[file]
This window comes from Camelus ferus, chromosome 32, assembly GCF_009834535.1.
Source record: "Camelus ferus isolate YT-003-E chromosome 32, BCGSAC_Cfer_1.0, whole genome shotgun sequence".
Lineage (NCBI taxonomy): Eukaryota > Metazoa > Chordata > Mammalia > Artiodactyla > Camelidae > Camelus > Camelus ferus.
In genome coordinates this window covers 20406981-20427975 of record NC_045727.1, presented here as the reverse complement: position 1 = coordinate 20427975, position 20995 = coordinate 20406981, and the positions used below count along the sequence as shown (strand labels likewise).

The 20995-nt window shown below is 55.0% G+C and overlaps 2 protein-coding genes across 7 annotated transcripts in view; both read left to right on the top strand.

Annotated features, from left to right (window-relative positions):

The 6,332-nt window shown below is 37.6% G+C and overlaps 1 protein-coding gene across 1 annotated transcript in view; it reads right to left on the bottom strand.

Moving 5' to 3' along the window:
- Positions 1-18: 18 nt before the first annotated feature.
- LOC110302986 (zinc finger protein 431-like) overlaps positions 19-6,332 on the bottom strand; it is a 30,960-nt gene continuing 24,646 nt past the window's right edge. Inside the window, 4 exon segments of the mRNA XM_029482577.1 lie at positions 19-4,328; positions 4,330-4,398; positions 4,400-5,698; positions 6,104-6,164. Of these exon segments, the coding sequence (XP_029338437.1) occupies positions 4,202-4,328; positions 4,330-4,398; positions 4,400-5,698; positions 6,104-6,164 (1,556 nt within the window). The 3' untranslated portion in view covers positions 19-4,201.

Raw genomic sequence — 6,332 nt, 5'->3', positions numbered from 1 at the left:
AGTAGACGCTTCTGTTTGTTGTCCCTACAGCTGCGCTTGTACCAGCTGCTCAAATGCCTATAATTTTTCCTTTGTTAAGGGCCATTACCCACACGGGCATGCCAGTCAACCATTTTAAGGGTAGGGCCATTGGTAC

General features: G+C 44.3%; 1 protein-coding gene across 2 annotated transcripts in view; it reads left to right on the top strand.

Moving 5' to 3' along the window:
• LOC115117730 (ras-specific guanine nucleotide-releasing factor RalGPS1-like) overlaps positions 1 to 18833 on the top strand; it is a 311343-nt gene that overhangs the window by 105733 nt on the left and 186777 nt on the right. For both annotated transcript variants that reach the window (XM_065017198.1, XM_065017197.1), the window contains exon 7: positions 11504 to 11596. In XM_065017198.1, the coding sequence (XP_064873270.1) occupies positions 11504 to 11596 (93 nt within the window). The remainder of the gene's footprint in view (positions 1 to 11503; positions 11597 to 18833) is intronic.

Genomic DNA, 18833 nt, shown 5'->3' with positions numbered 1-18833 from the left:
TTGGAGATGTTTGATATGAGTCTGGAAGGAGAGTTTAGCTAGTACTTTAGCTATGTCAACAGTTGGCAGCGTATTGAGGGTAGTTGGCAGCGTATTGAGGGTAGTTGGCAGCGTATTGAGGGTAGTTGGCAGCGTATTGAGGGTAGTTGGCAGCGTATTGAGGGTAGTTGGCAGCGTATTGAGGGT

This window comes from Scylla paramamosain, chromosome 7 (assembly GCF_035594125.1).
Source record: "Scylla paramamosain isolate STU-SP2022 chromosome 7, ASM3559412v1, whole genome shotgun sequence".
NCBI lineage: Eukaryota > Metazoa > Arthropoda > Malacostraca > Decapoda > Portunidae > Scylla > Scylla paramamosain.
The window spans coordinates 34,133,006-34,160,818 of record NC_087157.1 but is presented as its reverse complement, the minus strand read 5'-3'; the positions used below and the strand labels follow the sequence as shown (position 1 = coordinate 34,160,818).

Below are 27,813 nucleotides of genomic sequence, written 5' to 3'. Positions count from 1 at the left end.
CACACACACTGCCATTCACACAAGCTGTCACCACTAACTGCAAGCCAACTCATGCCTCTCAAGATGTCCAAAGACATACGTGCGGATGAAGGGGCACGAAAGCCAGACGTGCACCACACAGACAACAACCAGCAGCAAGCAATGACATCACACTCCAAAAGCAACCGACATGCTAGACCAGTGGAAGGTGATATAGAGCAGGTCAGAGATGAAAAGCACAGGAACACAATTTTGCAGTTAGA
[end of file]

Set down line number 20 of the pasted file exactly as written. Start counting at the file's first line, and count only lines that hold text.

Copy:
NCBI lineage: Eukaryota > Metazoa > Arthropoda > Malacostraca > Decapoda > Portunidae > Scylla > Scylla paramamosain.